According to American Airlines, Duroseau arrived at the New Bern, North Carolina, airport on Monday, filled out a firearm declaration form to check his luggage, and continued his travels to Charlotte, Miami and then to Port-au-Prince on Tuesday afternoon.. The airline said an initial review shows that the North Carolina agent who checked in Duroseau may not have realized he was traveling to Haiti, where the U.S. government has had a ban on weapons imports from the U.S. for the past 28 years.
Under the 1991 U.S. arms embargo, the export of weapons and ammunition to Haiti requires permission from the Department of State, Directorate of Defense Trade Controls and the U.S. Department of Commerce, which regulates shotguns. Requests are dealt on a case-by-case basis, and mostly authorization is given in support of the Haiti National Police.
On the same night that Duroseau was arrested, Haitian President Jovenel Moïse, hosting a dinner for about 10 individuals from Haiti’s private sector, said that the U.S. was lifting the arms embargo, two business leaders told the Herald. “It’s what he was saying. He said he would have more support,” Rene Max Auguste said.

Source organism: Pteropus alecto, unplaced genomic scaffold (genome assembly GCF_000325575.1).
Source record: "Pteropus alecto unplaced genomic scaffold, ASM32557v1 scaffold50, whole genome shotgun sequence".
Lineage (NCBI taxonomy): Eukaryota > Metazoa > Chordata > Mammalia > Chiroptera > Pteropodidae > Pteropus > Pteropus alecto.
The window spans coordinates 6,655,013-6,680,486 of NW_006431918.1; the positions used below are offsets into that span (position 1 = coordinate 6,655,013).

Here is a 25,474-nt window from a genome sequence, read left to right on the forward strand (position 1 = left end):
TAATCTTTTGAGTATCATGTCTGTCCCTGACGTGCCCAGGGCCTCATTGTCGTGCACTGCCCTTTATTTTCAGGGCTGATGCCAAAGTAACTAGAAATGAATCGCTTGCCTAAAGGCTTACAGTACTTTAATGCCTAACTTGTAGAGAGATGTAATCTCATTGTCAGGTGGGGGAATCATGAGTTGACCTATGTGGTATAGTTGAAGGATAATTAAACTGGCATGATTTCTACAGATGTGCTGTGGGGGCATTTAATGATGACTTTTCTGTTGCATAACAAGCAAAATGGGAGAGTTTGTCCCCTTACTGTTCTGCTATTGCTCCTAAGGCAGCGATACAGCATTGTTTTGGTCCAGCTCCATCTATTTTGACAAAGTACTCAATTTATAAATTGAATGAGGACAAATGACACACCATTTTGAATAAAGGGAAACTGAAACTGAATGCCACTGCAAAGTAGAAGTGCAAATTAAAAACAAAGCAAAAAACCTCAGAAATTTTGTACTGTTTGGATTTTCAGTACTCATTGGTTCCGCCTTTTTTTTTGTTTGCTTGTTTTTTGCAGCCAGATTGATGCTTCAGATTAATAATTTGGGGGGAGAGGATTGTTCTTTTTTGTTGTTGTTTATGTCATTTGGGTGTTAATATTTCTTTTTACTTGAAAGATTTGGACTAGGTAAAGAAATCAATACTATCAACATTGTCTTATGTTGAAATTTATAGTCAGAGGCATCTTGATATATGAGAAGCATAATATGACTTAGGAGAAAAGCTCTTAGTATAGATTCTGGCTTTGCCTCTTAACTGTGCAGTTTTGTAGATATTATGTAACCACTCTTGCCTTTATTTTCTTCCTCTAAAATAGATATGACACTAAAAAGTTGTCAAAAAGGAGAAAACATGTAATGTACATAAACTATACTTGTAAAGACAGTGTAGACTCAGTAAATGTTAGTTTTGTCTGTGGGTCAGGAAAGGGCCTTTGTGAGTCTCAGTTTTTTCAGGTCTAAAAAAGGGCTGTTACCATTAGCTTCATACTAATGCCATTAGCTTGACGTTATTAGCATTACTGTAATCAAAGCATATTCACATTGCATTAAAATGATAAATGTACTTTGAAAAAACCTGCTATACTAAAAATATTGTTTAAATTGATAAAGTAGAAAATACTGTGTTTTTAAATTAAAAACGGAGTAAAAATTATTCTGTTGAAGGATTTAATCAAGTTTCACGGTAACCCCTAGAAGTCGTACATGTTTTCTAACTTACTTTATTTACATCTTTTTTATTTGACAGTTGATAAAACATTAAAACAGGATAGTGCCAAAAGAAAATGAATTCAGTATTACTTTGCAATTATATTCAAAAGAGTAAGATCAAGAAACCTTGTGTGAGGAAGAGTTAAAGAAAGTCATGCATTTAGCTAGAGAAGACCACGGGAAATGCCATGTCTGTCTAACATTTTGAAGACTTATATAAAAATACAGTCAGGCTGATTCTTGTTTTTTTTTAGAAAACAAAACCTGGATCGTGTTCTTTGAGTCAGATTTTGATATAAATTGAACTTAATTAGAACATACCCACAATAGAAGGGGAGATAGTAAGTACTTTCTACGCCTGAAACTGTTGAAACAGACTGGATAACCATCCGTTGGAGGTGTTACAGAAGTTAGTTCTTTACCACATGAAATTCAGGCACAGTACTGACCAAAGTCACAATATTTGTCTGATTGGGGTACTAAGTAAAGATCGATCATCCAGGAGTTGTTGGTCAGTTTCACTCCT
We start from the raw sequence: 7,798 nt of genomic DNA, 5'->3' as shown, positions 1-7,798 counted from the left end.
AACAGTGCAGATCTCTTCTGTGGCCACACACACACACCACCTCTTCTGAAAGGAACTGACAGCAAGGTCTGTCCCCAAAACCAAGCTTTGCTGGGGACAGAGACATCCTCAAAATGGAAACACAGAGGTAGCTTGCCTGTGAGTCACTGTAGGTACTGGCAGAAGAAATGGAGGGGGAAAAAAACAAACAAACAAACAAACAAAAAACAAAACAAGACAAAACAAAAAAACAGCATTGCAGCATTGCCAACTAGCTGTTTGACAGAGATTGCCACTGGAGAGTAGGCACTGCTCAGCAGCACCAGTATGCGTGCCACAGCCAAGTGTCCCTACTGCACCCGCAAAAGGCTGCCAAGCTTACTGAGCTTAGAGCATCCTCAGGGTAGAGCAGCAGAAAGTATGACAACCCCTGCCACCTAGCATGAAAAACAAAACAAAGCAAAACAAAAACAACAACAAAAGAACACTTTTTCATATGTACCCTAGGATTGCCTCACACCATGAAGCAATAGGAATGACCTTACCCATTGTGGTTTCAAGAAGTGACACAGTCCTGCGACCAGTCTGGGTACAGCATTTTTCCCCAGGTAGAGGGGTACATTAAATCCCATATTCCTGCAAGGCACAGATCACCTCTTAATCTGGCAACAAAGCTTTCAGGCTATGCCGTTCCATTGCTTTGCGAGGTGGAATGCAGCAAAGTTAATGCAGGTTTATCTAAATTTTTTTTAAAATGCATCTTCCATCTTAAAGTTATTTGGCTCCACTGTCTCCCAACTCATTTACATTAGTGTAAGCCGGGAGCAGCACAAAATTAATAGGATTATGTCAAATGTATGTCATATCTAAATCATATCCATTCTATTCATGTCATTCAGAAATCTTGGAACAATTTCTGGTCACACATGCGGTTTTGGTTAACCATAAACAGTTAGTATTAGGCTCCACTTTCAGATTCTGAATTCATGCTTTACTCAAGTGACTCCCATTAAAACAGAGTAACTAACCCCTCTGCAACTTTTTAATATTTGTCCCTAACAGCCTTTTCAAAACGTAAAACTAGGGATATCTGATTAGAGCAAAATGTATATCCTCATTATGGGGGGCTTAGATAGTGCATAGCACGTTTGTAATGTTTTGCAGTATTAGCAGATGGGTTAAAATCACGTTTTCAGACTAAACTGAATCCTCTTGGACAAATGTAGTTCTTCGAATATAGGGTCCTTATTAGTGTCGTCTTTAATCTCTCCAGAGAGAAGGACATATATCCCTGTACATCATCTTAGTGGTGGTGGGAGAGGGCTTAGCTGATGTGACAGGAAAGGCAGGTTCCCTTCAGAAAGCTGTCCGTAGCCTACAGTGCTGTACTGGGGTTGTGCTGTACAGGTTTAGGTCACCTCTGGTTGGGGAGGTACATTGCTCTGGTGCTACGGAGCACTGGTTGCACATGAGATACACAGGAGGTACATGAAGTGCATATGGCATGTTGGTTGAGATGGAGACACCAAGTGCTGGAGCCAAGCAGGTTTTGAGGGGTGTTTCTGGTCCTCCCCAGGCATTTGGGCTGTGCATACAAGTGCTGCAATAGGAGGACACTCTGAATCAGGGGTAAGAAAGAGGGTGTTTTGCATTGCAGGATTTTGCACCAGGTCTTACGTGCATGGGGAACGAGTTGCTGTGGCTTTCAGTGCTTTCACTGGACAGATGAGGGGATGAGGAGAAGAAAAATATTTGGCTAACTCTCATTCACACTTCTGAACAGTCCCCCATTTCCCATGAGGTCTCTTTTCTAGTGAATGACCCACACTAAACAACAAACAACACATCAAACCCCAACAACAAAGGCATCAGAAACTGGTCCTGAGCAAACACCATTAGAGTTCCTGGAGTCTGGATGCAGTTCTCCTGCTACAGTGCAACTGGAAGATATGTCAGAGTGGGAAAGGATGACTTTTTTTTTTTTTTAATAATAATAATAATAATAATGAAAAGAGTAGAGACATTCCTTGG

Auguste said Moïse, who has been engulfed with calls for his resignation, said as a result of the U.S. move, the police would soon be buying more ammunition and he planned to purchase about a dozen armored vehicles for their use. The State Department did not respond to a Herald request on whether the U.S. planned to lift the embargo.
Auguste said if the U.S. were to allow Haiti’s police to get more access to ammunition and weapons, “it would be a good thing.” Gangs, he said, are making an already difficult economic crisis by hijacking shipping containers and holding others hostage.
“I have a store in Cap-Haitien and have been unable to send supplies because I have a couple of trucks that have been stuck in Mirebalais for four days. A country cannot function like that,” Auguste said. “At one point, the police will have to be more powerful and aggressive. It’s a mess.”